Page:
Blossom and build

New digital TV network puts women of color in focus

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When Diamonde Williamson travelled to the 2016 American Black Film Festival in June, she had seen and done enough in the realm of television production to know exactly what her career’s legacy would be. Having worked in production on popular reality vehicles “Chrisley Knows Best” and “Iyanla: Fix My Life” and in development alongside “Real Housewives of Atlanta” executive producer Carlos King, Williamson had moved back to Atlanta from L.A. determined not only to create content that empowered women, but to do it right here where her friends and loved ones were.

She had also already learned how difficult it was to successfully pitch and bring a show to development. And so she had begun the process of developing content that reflected women like herself, with the intent on distributing that content via YouTube. “But once I went to work at the ABFF, I really got to see how many content creators from around the country wanted so badly to be picked up by Paramount or NBC,” says Williamson. “Like, they were crawling over each other to get there, and I realized these people only felt validated by the recognition of these networks. But what if you don’t get picked up? What happens to all this good content?”

Thus was born Blossom: a digital television network set to launch on Jan. 29, 2017. “It’s like Netflix powered by women of color,” Williamson explains. If all goes as planned, on launch day Blossom will offer around 20 titles, a mix of original content, created by the network’s internal team of about 13 producers, as well as curated content created by women of color seeking to showcase their work in front of a larger audience than they might have access to on their own.

Blossom’s goal of “redefining reality” is quite literal: The bulk of the networks’ content will be non-scripted. Because, as Williamson points out, while shows like “Black-ish,” “Atlanta,” “Insecure,” and “Queen Sugar” have managed to finally present the variety in representation that many people of color have been seeking of late, that balance isn’t reflected in reality TV, which continues to offer the same narrow, unflattering portrayal of women of color in particular. While developing shows like “The Blossom Roundtable” — an intimate conversation between women of color in the media — and the live-streamed news program “#unrefined,” Williamson and her team have been seeking docu-series and other innovative ideas that are representative of multicultural millennial women across the board told in various formats.

Gathering the curated content to add to Blossom’s line-up hasn’t come without its challenges, however. “Trying to get content creators to see the vision before our website was complete has absolutely been the biggest challenge of this process,” Williamson says. “People feel like they don’t want to lose their content. A lot of times people feel like, ‘If I keep my content on my site, if I point people to me, I will grow.’ They want to protect their brand, which I totally understand.”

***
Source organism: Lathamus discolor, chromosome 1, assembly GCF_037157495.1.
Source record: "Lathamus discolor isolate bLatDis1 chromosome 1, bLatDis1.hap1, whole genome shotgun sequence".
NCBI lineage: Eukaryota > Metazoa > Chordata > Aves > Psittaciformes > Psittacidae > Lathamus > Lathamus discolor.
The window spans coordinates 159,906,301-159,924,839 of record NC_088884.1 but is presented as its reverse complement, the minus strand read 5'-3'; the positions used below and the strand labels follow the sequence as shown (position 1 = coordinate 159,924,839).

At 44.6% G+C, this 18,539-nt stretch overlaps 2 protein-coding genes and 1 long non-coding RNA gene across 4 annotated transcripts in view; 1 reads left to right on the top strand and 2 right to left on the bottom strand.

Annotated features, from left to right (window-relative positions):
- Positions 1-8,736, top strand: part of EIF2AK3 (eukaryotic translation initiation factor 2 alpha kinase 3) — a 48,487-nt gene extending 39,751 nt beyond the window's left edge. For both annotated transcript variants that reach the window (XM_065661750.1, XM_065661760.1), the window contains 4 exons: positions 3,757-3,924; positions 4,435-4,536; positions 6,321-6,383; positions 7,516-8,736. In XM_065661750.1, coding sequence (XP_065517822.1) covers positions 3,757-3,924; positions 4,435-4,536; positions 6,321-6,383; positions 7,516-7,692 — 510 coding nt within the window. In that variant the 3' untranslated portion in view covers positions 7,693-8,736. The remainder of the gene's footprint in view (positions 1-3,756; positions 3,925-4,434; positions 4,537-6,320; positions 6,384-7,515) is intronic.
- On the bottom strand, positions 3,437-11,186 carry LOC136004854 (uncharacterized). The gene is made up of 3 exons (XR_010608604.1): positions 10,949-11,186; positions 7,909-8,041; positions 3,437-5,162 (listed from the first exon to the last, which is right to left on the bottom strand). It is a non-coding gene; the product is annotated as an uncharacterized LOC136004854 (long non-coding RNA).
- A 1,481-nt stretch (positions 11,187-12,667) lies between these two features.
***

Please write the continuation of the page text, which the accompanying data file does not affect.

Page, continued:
Blossom’s subscription model offers those creators who do see the vision the opportunity to not only track and document their viewership, but also to interact with their audience. During the first three months following the launch, Blossom will offer 30-day trial memberships before requiring the $6.99 monthly fee. Williamson’s hope is to build a following of truly engaged subscribers. “This is gonna be a community network,” she says. “I really want the communities around the country to curate the content. I want the viewers’ stories to be told; I want the stories to be told from their perspective. I want them to really dive in and start formulating their own ideas. That’s where these networks miss the mark half the time: You can’t tell the story if you’re not connected to the people.”

As she gears up for the official launch of Blossom, Williamson has poured just as much energy into finding content as she has into identifying and bringing together her tribe. Over the summer, she partnered with local screenwriter Nakia Stephens to host #CreatorsWanted: A Collaborative Weekend for Creatives in Media, which included mixers, a panel on collaboration, a screening of Stephens’ series, “Cream x Coffee,” and a workshop on pitching for television. The weekend is symbolic of who Williamson is at her core and what she plans on offering through Blossom.

It’s about more than just the content. This platform allows Williamson not only to share what she’s learned from executives at networks like OWN and VH1, but also to leverage what she’s learned to change how women like her define success in film and television. Clearly, she’s skipped more than a few baby steps along this six-month journey. “Sometimes we scare ourselves out of shooting really high,” says the 27-year-old. “But in order to be truly disruptive on a high level, you have to start high.”

A preview version of Blossom is currently available at BlossomNetwork.tv.